For years multifamily developers and owners have flocked to the Sunbelt cities to invest, drawn by the region’s fast-growing markets, great fundamentals and light regulatory touch. All that development, however, has taken a toll and this year, apartment rent growth in the Sunbelt markets is expected to be lower than that of Gateway cities, according to CoStar’s estimates.
Rent growth for gateway markets will be fairly low, coming in at 1.4% for the end of the year, Joe Biasi, strategic consultant at CoStar Advisory Services, tells GlobeSt.com. But Sunbelt rent growth will be even lower at 0.04% growth, he says.
This downward slope in rent growth began in Q4, in fact, and investors responded immediately. For the first time since 2015, Sunbelt multifamily transaction volume was lower at the end of the year in 2022 than at the start. “Investors are looking at these markets like Phoenix and Raleigh and see that their rent growth expectations have gotten turned on their head,” Biasi says. “There is no rent growth and the exits don’t look good either.”
This trend will continue into 2024, Biasi says, but beyond that the situation will turn again. “For the next two years the Sunbelt will struggle but in the long term a lot of things that made the Sunbelt interesting to apartment investors will not go away. Just because investors are taking a pause now doesn’t mean that is permanent.”
To understand the region’s seesaw trajectory, it is important to grasp just how fast and furious development has been in the Sunbelt. “It is a little unbelievable just how high construction levels have been,” Biasi says. The share of multifamily construction in the Sunbelt as a percentage of total inventory is 7% right now, compared to 4.4% in Gateway cities. In 2019, product under construction in the Sunbelt as a percentage of total inventory was 4.9%, compared to Gateway cities’ 4%, he notes.
The pandemic was one reason for the acceleration as more people migrated to states like Florida and Arizona, but there were other longer-brewing reasons as well that explain the rush to the Sunbelt, according to Biasi.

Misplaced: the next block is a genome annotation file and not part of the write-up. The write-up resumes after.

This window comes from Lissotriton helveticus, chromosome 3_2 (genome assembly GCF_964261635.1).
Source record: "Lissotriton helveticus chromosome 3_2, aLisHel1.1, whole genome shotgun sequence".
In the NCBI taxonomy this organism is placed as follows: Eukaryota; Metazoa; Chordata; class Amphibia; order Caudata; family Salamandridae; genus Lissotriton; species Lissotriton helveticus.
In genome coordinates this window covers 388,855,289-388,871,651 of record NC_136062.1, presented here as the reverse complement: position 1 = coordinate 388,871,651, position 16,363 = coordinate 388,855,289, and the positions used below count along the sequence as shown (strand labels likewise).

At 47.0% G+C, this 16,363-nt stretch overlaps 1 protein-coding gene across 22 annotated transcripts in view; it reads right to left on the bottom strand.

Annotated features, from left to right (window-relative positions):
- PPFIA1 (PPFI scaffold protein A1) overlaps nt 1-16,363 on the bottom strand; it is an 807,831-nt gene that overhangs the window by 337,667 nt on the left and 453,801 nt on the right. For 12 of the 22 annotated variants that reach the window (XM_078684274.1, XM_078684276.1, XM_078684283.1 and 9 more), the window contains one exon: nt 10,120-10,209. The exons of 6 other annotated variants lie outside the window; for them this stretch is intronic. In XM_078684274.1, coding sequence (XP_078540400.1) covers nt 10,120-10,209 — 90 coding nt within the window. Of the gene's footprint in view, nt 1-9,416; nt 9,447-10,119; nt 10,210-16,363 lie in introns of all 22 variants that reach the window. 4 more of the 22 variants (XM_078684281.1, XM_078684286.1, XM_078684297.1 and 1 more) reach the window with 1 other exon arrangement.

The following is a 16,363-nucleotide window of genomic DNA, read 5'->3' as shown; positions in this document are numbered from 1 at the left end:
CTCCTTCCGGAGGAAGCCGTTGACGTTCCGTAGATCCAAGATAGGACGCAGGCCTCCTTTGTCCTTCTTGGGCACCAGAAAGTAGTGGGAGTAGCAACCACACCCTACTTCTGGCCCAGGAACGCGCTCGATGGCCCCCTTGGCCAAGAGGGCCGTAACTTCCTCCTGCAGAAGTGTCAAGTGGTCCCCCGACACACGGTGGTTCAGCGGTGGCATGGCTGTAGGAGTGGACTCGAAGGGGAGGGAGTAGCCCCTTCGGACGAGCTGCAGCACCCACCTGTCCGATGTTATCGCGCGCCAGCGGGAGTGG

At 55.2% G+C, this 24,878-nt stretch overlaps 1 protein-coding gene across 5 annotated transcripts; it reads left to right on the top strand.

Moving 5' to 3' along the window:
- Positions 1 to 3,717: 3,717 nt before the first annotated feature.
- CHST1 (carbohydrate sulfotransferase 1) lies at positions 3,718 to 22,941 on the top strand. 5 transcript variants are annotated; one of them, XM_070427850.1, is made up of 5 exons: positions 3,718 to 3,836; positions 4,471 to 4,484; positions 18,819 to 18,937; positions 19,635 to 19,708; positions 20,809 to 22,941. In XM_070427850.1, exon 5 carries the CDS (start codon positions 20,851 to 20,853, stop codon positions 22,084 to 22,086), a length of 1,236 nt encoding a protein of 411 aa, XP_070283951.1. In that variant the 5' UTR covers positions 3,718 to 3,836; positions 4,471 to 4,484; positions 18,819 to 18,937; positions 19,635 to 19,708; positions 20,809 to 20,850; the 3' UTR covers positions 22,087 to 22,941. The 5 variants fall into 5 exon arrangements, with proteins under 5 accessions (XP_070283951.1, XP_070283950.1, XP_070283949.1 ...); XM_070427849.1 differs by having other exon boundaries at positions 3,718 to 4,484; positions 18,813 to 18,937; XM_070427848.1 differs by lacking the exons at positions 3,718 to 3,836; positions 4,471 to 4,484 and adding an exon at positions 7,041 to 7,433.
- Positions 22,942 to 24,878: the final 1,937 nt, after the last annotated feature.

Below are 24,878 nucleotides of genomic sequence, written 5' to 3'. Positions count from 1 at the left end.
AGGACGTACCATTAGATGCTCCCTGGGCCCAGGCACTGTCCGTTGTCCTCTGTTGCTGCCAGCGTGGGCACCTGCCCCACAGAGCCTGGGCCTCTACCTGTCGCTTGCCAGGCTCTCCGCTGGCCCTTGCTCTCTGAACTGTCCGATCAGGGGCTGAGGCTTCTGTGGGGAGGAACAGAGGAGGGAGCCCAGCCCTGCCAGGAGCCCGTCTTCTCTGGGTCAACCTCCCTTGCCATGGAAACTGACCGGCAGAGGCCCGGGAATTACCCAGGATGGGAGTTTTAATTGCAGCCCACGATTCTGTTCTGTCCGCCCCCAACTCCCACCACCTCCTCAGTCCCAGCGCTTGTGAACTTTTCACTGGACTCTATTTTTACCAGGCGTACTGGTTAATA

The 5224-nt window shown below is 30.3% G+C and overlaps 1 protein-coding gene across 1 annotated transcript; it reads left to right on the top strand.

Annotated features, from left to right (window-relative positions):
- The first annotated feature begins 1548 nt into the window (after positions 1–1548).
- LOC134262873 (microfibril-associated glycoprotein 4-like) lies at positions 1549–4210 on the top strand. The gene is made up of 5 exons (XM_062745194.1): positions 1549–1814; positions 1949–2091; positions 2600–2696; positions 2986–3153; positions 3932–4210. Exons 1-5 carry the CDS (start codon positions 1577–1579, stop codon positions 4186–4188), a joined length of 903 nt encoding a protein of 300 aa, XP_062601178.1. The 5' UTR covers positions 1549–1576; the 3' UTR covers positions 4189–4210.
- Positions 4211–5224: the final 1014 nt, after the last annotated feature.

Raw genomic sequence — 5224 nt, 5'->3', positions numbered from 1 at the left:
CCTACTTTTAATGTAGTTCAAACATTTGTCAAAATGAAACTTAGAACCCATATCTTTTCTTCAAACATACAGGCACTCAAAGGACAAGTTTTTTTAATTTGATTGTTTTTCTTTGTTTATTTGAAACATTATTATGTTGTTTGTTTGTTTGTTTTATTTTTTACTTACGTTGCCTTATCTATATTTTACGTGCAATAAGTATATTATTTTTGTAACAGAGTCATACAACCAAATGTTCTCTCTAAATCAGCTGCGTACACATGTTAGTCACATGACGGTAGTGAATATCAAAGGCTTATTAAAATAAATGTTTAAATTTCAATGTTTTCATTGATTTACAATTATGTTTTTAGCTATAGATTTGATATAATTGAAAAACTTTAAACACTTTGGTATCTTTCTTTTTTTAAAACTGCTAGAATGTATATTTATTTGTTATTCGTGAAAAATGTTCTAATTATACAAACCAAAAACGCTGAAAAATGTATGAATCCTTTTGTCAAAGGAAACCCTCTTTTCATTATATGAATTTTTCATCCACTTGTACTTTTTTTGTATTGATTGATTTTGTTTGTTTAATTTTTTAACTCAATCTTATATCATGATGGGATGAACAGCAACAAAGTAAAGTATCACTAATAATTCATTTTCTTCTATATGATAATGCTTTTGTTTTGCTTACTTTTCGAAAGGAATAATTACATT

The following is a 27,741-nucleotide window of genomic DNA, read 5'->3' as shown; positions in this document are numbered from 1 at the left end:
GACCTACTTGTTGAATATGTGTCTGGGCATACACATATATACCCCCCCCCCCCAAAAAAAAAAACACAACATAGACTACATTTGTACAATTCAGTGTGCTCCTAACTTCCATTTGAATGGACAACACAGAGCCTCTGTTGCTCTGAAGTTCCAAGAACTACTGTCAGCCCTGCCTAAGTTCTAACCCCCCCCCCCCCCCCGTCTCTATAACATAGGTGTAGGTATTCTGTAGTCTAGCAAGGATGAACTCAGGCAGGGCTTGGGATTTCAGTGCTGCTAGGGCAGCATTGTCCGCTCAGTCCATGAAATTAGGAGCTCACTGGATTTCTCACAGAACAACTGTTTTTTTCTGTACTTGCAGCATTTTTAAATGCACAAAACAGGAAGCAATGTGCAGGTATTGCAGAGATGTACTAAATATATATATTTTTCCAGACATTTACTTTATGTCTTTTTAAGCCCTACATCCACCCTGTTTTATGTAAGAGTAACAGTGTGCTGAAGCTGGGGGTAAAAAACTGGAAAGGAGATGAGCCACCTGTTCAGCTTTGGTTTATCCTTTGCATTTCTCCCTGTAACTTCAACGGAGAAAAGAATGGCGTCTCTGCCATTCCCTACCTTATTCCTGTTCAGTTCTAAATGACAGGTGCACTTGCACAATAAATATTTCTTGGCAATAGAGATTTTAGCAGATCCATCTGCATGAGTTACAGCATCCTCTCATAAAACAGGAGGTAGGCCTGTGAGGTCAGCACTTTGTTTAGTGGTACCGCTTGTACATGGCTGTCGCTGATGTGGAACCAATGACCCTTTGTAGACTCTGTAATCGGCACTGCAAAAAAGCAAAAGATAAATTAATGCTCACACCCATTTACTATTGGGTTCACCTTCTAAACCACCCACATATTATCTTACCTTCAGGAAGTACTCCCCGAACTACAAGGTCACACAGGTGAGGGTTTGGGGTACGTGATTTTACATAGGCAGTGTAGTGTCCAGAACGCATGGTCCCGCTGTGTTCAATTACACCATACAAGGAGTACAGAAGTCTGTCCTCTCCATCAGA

One simply is that the South is cheaper for both companies and people. Despite the overall surge in rent growth of the last two years, the Sunbelt remains less expensive in terms of rent to income. There have also been a lot of corporate expansions into the Sunbelt, providing better job opportunities. “The Sunbelt has some of the fastest growing educated populations in the country,” Biasi says. “The makeup of those metros have changed significantly.”
The Sunbelt has less rules around zoning too, which means there are not a lot of constrictions around construction. “A lot of growth combined with not many rules is how we got here,” Biasi says.
The Sunbelt was set to continue this track but then inflation became embedded in the economy, putting a damper on people’s ability to pay their rent. The problem? Sunbelt developers bet that strong growth and continued spending would keep fundamentals strong. As it turned out, they were wrong.
But as Biasi predicts, fundamentals and investors will return. “This is a short-term blip due to a huge pipeline.” Also, institutional investors have gotten a taste of the Sunbelt since the pandemic. Before COVID-19, institutional investors had been married to Gateway cities.
The only longer-term concern about the Sunbelt is its low tax structure, which understandably is a huge draw. But as developers expand they will need services to support their projects, which could be difficult under the current tax regime, Biasi says.